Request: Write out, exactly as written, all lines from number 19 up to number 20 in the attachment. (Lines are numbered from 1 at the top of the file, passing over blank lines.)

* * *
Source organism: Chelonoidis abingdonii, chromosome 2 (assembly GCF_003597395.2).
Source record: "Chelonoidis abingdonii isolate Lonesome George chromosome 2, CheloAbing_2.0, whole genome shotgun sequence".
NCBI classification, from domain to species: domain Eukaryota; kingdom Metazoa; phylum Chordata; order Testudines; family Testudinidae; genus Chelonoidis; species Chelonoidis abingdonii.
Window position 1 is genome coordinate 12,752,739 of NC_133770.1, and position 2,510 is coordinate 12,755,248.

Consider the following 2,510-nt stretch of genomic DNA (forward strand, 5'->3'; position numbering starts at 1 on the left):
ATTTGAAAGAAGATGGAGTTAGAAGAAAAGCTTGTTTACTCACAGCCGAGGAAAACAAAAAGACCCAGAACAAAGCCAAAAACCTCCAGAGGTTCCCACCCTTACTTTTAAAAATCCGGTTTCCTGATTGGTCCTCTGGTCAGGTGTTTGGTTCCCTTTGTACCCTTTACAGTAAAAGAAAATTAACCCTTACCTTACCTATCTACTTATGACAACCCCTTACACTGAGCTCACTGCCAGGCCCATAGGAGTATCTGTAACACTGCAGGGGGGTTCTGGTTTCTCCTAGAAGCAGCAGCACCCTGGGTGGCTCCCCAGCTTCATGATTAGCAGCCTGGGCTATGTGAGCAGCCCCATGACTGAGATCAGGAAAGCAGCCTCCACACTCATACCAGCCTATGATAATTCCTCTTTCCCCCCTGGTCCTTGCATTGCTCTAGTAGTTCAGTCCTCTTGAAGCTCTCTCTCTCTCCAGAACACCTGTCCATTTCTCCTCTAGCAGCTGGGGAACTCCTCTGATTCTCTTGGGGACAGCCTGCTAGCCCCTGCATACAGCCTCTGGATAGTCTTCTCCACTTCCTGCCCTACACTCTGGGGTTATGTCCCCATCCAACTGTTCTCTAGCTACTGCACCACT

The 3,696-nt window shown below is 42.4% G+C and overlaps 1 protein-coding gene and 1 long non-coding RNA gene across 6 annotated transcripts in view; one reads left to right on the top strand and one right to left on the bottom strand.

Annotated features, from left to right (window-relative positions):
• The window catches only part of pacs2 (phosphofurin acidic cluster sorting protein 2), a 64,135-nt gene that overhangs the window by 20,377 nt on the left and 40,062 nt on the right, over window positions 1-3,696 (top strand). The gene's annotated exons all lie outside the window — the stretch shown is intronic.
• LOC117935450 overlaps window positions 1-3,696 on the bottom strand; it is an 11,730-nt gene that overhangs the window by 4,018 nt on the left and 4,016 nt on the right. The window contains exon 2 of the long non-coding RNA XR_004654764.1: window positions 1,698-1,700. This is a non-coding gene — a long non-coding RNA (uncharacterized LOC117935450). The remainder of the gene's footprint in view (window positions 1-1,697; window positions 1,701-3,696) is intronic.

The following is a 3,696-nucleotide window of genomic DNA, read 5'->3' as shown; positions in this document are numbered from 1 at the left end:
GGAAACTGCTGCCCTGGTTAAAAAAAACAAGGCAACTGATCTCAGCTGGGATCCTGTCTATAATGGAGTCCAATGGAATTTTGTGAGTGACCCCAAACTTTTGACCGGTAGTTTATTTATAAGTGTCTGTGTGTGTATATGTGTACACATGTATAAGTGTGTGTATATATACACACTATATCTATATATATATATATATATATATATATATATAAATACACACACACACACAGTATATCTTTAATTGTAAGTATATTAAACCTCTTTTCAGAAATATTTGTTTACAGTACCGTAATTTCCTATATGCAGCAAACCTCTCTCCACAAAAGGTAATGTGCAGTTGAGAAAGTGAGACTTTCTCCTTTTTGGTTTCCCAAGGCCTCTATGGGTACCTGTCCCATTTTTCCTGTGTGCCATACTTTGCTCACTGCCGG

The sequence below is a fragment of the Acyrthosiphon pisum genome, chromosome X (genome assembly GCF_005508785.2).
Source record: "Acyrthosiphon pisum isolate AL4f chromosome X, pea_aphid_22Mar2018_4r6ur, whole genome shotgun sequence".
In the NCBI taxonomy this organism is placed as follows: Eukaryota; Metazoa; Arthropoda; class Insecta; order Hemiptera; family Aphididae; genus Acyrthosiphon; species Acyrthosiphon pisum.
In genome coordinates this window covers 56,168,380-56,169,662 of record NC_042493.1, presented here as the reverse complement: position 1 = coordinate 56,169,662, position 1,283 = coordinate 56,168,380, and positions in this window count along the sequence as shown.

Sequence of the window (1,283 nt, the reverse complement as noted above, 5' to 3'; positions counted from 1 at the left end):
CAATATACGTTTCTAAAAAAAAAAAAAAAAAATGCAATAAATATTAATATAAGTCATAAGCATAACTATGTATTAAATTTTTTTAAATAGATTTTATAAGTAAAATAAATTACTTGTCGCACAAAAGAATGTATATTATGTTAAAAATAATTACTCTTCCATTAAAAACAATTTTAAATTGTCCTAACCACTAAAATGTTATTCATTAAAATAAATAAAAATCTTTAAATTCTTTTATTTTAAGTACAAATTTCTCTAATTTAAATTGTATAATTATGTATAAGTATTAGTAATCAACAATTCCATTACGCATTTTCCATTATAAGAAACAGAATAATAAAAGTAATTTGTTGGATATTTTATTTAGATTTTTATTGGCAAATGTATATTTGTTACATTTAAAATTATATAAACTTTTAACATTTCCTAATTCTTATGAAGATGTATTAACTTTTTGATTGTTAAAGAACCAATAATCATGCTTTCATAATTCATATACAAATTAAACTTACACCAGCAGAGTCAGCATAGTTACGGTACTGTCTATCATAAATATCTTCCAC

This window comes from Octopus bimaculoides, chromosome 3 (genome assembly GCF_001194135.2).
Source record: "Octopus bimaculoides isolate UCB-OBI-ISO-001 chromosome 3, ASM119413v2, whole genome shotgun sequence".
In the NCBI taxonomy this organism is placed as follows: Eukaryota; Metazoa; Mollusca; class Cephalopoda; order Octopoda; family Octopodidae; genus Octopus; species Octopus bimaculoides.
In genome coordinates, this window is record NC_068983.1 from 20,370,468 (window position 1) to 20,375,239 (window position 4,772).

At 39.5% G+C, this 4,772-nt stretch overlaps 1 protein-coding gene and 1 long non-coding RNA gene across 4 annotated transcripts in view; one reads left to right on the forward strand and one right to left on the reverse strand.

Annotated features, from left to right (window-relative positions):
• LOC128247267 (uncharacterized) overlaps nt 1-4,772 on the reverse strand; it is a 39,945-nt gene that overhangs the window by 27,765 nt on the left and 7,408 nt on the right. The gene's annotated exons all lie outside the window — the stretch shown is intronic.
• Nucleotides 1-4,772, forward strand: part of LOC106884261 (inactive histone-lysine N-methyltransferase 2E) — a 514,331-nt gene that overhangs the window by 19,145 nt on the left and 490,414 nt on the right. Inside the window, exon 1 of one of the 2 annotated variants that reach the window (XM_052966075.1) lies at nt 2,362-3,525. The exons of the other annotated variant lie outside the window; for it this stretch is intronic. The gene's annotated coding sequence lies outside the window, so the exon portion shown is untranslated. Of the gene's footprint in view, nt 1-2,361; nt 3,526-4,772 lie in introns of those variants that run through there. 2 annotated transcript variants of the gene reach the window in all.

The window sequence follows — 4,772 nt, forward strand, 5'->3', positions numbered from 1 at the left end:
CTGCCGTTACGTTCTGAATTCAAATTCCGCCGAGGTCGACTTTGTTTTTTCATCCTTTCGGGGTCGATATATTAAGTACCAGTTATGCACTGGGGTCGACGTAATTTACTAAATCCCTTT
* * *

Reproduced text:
This window comes from Octopus bimaculoides, chromosome 3 (genome assembly GCF_001194135.2).
Source record: "Octopus bimaculoides isolate UCB-OBI-ISO-001 chromosome 3, ASM119413v2, whole genome shotgun sequence".